Capital Finance Australia v Struthers [2008] NSWSC 440

Behind his wife’s back the husband borrowed from Capital Finance and secured the loan on his half of the matrimonial properties. The husband was a gambler and the marriage broke up with the wife agreeing to consent orders for the mortgaged property to be conveyed to her and other property to the husband.

Thus there were competing priorities between the lender and the wife. The court had to determine which party was entitled to the property. The court applied the usual rule (first in time prevails) to favour the lender’s interest, but then applied the exception rule (failure to caveat reverses the usual rule) and postponed the lender’s interest to the wife because the lender failed to lodge a caveat until after the wife’s interest had been created.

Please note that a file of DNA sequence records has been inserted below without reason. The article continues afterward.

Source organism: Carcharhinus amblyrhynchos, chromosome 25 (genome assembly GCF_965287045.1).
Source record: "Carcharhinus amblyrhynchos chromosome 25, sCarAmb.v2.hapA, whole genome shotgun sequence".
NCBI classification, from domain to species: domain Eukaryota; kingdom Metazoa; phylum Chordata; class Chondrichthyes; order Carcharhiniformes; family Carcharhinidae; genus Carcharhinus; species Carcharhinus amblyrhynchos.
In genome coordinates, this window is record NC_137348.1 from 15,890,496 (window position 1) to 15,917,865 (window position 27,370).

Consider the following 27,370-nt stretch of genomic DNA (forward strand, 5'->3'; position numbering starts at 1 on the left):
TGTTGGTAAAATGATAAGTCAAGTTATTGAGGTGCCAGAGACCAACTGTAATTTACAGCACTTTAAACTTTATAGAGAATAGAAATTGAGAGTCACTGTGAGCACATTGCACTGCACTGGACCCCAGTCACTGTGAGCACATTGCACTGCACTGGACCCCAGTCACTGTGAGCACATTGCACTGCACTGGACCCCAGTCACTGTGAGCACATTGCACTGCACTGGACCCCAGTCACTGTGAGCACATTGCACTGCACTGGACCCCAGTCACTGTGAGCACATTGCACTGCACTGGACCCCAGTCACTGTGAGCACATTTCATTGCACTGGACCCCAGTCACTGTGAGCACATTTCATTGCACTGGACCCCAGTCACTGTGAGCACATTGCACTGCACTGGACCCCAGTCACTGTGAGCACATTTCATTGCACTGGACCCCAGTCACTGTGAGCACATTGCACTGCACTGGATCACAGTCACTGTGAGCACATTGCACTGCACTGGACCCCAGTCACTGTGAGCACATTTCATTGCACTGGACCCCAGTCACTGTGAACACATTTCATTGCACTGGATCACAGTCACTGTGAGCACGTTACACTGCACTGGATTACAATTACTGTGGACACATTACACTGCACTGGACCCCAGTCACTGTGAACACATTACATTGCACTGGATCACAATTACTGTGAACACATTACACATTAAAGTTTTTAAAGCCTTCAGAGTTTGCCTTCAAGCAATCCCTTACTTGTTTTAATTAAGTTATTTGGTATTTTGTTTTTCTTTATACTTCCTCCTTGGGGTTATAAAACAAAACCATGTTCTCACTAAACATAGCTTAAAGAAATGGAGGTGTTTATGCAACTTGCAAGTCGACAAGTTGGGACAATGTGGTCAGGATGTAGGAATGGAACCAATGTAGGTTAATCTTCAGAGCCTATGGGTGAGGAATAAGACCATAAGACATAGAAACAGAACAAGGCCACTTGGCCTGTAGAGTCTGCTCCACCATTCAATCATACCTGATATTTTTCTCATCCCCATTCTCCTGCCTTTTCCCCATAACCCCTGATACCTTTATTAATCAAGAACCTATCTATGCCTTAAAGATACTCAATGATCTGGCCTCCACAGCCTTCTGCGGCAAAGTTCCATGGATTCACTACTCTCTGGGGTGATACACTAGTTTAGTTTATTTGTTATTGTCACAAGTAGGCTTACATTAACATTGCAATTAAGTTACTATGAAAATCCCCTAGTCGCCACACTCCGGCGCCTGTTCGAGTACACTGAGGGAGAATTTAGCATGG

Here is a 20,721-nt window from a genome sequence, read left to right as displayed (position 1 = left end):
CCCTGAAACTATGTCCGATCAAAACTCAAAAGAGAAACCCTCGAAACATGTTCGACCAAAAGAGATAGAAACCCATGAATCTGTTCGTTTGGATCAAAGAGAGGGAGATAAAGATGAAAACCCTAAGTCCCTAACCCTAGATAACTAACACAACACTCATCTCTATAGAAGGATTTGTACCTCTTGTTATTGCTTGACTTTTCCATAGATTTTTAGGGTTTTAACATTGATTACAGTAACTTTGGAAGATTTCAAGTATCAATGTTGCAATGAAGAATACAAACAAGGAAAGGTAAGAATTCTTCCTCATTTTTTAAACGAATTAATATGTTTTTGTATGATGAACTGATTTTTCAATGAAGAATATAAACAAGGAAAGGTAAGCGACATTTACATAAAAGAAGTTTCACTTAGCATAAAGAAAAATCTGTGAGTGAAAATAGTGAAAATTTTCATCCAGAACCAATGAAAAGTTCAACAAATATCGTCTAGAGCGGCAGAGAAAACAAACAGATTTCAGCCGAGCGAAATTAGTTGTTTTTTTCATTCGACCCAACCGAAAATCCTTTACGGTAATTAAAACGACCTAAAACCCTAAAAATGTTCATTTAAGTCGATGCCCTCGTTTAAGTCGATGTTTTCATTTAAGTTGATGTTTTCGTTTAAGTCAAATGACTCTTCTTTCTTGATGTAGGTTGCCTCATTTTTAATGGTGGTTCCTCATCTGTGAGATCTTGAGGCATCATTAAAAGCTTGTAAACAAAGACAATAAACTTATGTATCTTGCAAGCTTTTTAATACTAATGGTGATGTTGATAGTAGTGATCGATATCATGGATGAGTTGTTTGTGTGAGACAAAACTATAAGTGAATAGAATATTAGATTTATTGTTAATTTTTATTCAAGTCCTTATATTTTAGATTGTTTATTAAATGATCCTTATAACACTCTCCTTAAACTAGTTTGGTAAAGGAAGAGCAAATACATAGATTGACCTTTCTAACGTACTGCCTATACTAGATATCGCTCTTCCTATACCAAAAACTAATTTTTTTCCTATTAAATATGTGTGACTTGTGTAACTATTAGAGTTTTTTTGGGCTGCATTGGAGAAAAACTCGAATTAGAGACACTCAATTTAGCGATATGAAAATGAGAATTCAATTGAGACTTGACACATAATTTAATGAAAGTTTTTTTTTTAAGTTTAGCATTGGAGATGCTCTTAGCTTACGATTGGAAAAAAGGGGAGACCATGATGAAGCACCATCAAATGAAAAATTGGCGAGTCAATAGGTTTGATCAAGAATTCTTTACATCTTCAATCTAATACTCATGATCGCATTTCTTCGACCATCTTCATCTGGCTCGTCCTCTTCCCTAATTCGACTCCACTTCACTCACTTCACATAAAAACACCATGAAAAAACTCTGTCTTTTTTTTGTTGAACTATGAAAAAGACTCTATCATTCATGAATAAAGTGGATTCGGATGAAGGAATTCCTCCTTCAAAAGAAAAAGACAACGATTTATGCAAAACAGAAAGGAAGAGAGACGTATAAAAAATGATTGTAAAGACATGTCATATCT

Lenders who are interested in the law of priorities should contact Bransgroves Lawyers and ask for a copy of Matthew Bransgrove’s seminar paper Understanding Mortgage Priorities.

Click here to read the full judgment

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